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Bishop Ranch Veterinary Center & Urgent Care Blog

Learn more about veterinary care in our blog!

Ask the Vet – Canine Heart Disease by Kristel Weaver, DVM, MPVM

Did you know that dogs don’t get clogged arteries and heart attacks like humans?  If only we knew why, we could make millions in pharmaceuticals!  Even though dogs don’t have heart attacks, heart disease is still a common problem.

Kitty Korner: The Feline Leukemia Virus (FeLV) and the Feline Immunodeficiency Virus (FIV) By Frank Utchen, DVM

Two of the most devastating viral diseases for cats are Feline Leukemia and Feline AIDS. Each is caused by a virus for which there is no cure once a cat contracts it. Both viruses are in the family of viruses called Retroviruses, which puts them in the same group as the Human Immunodeficiency Virus. Fortunately, repeated studies of veterinarians who routinely come in contact with these diseases, and repeated unsuccessful attempts to grow these viruses in human cell cultures has confirmed that neither virus is transmissible to humans. 

Ask the Vet: Pets, Babies and Toddlers by Kristel Weaver DVM, MPVM

Writing about pets and small children is a subject very relevant to my world since I have a two year old, a baby due in July, two dogs and a cat. Even if you don't have little kids of your own, you might have friends with kids, grandchildren or neighborhood children who want to play with your pets.

Pet Disaster Preparedness Seminar

Disasters strike with little to no warning and can leave heartache in its wake. Family members often become separated from one another, including the ones without a voice - our beloved pets. In recognition of National Animal Disaster Preparedness Day on May 8th, we have put together a Pet Disaster Preparedness Manual for our clients based on FEMA guidelines. These informative packets are free, packed full of life-saving advice and available via email at Don't hesitate - contact us to have one sent to you today!

Kitty Corner: Asthma and Bronchitis

Obstructive and allergic lung diseases affect many cats and are sometimes called “asthma,” “bronchitis,” or “bronchial asthma.” Unfortunately, these diseases are not easily classified and probably represent a variety of lung disorders. They do share a common finding of “hyper-responsive” or “over-reactive” airways.

My Dog is My Copilot: Guide Dogs by Cyndi Davis

International Guide Dog Day is April 28th. Bishop Ranch Veterinary Center & Urgent Care has a long history caring for Guide Dogs in Training. We love and celebrate this amazing program. One of our staff members, Cyndi Davis, is a Leader of Alameda County 4H Guide Dog Puppy Raisers and has helped raise 15 guide dog puppies. In honor of International Guide Dog Day she has written about her experiences.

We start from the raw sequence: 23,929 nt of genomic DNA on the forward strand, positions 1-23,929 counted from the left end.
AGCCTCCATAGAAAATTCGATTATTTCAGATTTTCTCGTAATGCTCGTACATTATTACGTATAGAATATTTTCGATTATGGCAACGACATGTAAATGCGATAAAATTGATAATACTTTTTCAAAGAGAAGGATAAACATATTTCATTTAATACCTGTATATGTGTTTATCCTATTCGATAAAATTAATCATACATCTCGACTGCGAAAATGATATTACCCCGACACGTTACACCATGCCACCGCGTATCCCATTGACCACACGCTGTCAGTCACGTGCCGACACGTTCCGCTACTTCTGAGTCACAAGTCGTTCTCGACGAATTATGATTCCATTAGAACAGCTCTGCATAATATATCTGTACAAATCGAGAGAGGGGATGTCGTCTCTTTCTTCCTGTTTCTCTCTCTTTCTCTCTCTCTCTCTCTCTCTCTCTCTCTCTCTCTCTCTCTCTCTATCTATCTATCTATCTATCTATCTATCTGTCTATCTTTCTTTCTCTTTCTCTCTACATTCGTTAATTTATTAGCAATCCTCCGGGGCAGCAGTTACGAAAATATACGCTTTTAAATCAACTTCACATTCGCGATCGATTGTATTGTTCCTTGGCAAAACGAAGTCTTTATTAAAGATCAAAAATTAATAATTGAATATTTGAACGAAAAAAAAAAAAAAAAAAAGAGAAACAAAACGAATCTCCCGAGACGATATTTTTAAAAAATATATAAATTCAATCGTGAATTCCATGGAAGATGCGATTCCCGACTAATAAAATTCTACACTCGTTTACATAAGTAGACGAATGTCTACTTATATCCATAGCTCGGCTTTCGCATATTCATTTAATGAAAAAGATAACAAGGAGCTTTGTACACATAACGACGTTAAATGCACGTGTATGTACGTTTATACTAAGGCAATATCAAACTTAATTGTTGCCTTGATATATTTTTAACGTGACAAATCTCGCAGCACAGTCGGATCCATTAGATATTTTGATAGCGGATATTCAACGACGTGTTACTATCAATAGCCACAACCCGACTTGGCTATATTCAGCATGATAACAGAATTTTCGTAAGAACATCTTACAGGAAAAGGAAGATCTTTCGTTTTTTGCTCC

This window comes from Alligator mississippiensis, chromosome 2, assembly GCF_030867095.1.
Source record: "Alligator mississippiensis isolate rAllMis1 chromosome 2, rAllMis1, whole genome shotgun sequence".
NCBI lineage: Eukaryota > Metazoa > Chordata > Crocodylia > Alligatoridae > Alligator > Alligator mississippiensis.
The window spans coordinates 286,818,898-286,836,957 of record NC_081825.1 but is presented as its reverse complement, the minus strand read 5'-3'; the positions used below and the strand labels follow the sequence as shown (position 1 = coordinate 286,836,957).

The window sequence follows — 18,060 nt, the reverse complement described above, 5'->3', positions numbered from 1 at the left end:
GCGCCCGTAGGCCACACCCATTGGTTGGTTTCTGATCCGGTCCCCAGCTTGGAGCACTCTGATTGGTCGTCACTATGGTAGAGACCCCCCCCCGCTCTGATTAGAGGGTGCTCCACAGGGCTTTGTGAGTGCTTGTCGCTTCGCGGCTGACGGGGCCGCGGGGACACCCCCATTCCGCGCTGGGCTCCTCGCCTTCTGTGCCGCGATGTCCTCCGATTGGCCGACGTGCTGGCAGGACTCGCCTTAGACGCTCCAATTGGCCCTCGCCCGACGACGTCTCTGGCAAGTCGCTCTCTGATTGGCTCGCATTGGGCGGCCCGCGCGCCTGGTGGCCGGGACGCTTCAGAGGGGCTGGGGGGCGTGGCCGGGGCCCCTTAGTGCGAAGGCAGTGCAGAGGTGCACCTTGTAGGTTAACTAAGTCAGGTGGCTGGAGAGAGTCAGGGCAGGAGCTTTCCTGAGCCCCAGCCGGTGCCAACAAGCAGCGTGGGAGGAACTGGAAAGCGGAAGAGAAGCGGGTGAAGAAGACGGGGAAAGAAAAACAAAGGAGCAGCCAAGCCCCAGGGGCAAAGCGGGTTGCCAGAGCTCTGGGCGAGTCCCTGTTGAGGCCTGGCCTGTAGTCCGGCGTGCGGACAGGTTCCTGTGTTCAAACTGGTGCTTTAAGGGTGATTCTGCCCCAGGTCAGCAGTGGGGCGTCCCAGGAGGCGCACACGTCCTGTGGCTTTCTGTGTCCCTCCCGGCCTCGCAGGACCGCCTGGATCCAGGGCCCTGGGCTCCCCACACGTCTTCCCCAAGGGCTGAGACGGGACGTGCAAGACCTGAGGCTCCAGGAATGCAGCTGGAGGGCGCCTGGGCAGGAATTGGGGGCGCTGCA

Fun Facts, Features, and Figures of Ferrets! by Megan Armor, DVM

A ferret is a type of carnivore related to the weasel, otter, and badger. They were initially domesticated to hunt rats and mice in people's homes, farms, and ships. They are very efficient predators and, unlike cats, can fit into very small spaces where rats and mice like to hide. Domestic ferrets have also been bred to help hunt rabbits for food and for their pelts. Today, the majority of ferrets are used as companion animals.

Ask the Vet- Tripods by Kristel Weaver, DVM, MPVM

Learning that your dog or cat needs an amputation brings up a lot of questions. I’ll discuss common concerns about living with a pet that has undergone an amputation and share my own experiences on life with a tripod, my favorite term for a three-legged dog or cat.

Snail Bait Poisoning

Snail bait is the most common poisoning agent of dogs in California. Warning signs of snail bait poisoning include anxious twitching that becomes uncontrollable, racing heart rate, vomiting, diarrhea and respiratory failure.The twitching progresses to seizures and potentially death. Seizures can raise a pet's body temperature so high that brain damage can occur.

Ask the Vet: Why do cats vomit? by Kristel Weaver, MPVM, DVM

I have 2 kitties and one of them throws up a ton! I know people say that cats throw up; it's no big deal. Why do cats vomit?

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